Central banks will continue to 'feed the beast': Yale's Stephen Roach

  • While investors may be concerned about higher inflation, Yale University fellow Stephen Roach says inflation will remain below target.
  • Therefore, he says central banks will be slow and reluctant to normalize.
  • He blames central banks for "distorting asset prices across the spectrum" over the past several years.

While investors may be concerned about higher inflation, Yale University fellow Stephen Roach told CNBC on Tuesday that he expects inflation to remain below target.

"Central banks, I think, will take heed of that and will be slow and reluctant to normalize," the former chairman of Morgan Stanley Asia said in an interview with "Power Lunch."

"That continues to feed the beast in terms of injecting a lot of liquidity into markets."

Global markets continued their wild ride Tuesday. In the United States, the Dow Jones industrial average traded in a range of 1,167.49 points, swinging as low as 567.01 points and rising as much as 600.48 points. The blue-chip index ultimately closed 567.02 points higher.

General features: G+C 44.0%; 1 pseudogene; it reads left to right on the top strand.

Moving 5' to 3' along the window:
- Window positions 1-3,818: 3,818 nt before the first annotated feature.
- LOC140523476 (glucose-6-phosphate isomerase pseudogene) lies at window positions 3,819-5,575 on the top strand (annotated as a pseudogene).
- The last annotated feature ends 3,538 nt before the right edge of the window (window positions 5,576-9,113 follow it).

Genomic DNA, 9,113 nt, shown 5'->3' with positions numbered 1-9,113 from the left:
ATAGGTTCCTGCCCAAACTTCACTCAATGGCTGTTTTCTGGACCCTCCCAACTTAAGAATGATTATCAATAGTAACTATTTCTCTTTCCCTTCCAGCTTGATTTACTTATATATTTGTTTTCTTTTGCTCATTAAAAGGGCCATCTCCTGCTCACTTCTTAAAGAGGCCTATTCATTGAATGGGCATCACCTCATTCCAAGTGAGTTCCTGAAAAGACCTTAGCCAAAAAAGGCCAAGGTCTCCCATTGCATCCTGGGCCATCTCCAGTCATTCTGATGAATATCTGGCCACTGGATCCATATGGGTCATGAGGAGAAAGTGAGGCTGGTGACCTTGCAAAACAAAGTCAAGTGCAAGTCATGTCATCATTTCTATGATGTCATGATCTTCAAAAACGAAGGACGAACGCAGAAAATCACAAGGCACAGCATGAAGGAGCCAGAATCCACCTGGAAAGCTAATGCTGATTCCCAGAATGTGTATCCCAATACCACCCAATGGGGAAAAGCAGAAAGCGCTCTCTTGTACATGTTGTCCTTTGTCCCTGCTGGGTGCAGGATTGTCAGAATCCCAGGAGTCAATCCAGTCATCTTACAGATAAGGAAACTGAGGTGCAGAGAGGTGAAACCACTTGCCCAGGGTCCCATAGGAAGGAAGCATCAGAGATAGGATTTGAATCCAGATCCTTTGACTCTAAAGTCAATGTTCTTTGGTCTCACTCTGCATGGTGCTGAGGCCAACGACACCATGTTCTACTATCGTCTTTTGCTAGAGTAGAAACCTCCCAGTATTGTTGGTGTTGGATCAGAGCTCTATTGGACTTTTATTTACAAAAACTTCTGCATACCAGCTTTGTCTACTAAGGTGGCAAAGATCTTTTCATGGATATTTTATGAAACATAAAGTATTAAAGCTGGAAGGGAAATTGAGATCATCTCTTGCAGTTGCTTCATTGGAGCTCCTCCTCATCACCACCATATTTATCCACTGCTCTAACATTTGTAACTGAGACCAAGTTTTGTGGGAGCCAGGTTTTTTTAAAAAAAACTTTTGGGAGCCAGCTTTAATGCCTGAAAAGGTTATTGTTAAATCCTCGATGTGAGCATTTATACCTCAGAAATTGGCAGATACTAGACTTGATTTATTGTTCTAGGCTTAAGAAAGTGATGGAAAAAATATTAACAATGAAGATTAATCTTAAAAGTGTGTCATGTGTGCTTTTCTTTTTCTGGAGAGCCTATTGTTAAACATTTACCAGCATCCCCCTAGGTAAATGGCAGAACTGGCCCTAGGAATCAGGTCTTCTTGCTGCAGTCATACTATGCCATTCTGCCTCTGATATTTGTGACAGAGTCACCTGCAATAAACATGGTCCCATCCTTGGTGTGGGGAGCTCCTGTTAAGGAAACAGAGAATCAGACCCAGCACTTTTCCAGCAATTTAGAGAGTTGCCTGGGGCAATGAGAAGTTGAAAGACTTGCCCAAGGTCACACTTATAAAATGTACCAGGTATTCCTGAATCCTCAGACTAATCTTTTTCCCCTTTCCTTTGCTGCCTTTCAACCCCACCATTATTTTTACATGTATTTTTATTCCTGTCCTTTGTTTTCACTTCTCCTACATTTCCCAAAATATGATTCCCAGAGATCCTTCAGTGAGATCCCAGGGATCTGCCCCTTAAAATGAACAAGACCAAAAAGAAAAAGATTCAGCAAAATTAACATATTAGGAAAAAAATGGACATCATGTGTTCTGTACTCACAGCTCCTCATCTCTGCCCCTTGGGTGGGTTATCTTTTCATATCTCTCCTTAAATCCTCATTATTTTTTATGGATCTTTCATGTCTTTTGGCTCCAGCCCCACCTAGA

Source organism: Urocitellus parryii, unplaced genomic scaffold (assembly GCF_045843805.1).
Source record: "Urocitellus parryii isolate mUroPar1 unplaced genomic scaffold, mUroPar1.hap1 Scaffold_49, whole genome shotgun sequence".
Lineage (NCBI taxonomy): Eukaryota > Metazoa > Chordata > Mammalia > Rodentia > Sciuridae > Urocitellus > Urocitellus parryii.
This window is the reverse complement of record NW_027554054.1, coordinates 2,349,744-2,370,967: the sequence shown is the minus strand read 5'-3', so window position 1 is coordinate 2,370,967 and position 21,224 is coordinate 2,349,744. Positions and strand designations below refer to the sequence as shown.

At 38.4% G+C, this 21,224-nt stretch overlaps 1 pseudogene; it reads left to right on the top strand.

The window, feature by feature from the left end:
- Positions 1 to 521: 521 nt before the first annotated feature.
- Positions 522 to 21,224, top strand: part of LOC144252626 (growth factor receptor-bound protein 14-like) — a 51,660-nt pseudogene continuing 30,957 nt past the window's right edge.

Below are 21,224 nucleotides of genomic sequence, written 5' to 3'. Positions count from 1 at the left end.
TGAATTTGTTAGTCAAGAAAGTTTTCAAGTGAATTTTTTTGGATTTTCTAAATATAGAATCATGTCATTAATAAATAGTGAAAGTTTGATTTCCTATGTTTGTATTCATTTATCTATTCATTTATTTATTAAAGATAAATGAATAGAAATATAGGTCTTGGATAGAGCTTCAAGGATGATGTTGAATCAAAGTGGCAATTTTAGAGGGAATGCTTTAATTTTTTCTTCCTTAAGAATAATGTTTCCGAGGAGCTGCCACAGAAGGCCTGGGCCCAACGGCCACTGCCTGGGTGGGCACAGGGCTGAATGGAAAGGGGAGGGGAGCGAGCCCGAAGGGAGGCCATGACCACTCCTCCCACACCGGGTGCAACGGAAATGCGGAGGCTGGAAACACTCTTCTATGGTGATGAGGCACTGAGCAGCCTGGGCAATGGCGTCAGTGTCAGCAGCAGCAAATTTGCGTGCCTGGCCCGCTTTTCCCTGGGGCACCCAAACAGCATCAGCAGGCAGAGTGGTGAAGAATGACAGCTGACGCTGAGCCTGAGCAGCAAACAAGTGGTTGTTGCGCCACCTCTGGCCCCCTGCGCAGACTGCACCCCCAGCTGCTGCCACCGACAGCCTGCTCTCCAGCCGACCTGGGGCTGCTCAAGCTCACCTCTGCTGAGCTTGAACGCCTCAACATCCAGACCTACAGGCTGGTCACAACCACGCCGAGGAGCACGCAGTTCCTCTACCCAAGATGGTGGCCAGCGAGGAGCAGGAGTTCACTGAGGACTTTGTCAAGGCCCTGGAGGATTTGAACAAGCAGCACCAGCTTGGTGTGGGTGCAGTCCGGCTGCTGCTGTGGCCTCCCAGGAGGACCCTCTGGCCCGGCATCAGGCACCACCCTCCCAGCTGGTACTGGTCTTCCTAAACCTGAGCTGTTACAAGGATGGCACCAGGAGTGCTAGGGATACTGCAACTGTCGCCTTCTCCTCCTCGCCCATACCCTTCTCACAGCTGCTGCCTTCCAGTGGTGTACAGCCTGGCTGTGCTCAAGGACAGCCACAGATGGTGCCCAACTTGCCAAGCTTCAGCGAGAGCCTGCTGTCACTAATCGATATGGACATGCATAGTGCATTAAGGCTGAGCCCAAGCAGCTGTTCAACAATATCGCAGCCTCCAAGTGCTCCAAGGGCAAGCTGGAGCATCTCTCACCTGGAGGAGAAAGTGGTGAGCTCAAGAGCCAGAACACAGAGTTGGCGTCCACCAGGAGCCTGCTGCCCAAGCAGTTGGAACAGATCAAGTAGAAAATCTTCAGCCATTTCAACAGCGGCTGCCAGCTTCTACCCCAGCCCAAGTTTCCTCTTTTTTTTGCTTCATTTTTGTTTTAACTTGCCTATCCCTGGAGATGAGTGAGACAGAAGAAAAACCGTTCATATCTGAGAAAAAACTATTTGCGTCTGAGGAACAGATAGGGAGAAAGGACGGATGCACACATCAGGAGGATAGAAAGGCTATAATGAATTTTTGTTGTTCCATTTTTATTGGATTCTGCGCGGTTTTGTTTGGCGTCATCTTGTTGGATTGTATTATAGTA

Roach blames central banks for "distorting asset prices across the spectrum" over the past several years.

The Federal Reserve, European Central Bank and Bank of Japan all massively expanded their balance sheets to the tune of about $8 trillion between 2008 and 2017, while nominal gross domestic product was up by $2 trillion, Roach said.

Therefore, there has been $6 trillion of excess liquidity pumped into the global markets during that time, he said.

"Now central banks are starting to move the other way, led by the Fed, followed eventually by the ECB and the BOJ. So the sustenance of these liquidity-driven markets is being sucked out as we speak."

— CNBC's Fred Imbert contributed to this story.

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